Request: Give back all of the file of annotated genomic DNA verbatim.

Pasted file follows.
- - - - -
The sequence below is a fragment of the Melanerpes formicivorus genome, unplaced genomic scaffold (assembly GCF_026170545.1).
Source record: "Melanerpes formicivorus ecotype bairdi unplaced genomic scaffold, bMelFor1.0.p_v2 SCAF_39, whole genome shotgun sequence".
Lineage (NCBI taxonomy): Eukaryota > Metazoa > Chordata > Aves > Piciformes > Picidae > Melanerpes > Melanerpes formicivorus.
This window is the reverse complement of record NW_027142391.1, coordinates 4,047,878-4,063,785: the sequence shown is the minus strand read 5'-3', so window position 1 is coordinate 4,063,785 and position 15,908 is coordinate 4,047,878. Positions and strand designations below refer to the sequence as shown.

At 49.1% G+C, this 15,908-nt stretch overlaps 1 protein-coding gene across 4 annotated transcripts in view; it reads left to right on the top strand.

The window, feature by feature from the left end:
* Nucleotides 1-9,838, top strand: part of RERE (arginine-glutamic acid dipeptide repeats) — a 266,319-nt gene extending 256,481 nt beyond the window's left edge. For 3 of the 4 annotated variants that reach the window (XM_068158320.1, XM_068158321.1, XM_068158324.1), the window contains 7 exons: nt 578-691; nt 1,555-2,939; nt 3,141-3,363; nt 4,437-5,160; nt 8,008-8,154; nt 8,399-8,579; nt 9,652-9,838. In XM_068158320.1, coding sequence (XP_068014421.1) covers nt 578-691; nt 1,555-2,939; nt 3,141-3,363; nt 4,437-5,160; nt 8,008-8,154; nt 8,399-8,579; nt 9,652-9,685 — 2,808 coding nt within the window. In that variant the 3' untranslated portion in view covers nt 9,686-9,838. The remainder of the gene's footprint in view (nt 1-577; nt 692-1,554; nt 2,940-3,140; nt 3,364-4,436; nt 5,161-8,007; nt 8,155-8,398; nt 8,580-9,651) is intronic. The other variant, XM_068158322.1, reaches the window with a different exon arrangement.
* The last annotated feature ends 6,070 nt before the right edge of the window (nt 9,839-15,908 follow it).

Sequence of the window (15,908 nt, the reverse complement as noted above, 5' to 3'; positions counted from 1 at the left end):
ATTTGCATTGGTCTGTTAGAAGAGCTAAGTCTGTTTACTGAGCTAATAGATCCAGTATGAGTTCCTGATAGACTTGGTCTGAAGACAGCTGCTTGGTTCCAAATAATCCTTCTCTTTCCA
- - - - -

The sequence below is a fragment of the Melanerpes formicivorus genome, unplaced genomic scaffold (assembly GCF_026170545.1).
Source record: "Melanerpes formicivorus ecotype bairdi unplaced genomic scaffold, bMelFor1.0.p_v2 SCAF_39, whole genome shotgun sequence".
Lineage (NCBI taxonomy): Eukaryota > Metazoa > Chordata > Aves > Piciformes > Picidae > Melanerpes > Melanerpes formicivorus.
This window is the reverse complement of record NW_027142391.1, coordinates 4,047,878-4,063,785: the sequence shown is the minus strand read 5'-3', so window position 1 is coordinate 4,063,785 and position 15,908 is coordinate 4,047,878. Positions and strand designations below refer to the sequence as shown.

At 49.1% G+C, this 15,908-nt stretch overlaps 1 protein-coding gene across 4 annotated transcripts in view; it reads left to right on the top strand.

The window, feature by feature from the left end:
* Nucleotides 1-9,838, top strand: part of RERE (arginine-glutamic acid dipeptide repeats) — a 266,319-nt gene extending 256,481 nt beyond the window's left edge. For 3 of the 4 annotated variants that reach the window (XM_068158320.1, XM_068158321.1, XM_068158324.1), the window contains 7 exons: nt 578-691; nt 1,555-2,939; nt 3,141-3,363; nt 4,437-5,160; nt 8,008-8,154; nt 8,399-8,579; nt 9,652-9,838. In XM_068158320.1, coding sequence (XP_068014421.1) covers nt 578-691; nt 1,555-2,939; nt 3,141-3,363; nt 4,437-5,160; nt 8,008-8,154; nt 8,399-8,579; nt 9,652-9,685 — 2,808 coding nt within the window. In that variant the 3' untranslated portion in view covers nt 9,686-9,838. The remainder of the gene's footprint in view (nt 1-577; nt 692-1,554; nt 2,940-3,140; nt 3,364-4,436; nt 5,161-8,007; nt 8,155-8,398; nt 8,580-9,651) is intronic. The other variant, XM_068158322.1, reaches the window with a different exon arrangement.
* The last annotated feature ends 6,070 nt before the right edge of the window (nt 9,839-15,908 follow it).

Sequence of the window (15,908 nt, the reverse complement as noted above, 5' to 3'; positions counted from 1 at the left end):
ATTTGCATTGGTCTGTTAGAAGAGCTAAGTCTGTTTACTGAGCTAATAGATCCAGTATGAGTTCCTGATAGACTTGGTCTGAAGACAGCTGCTTGGTTCCAAATAATCCTTCTCTTTCCA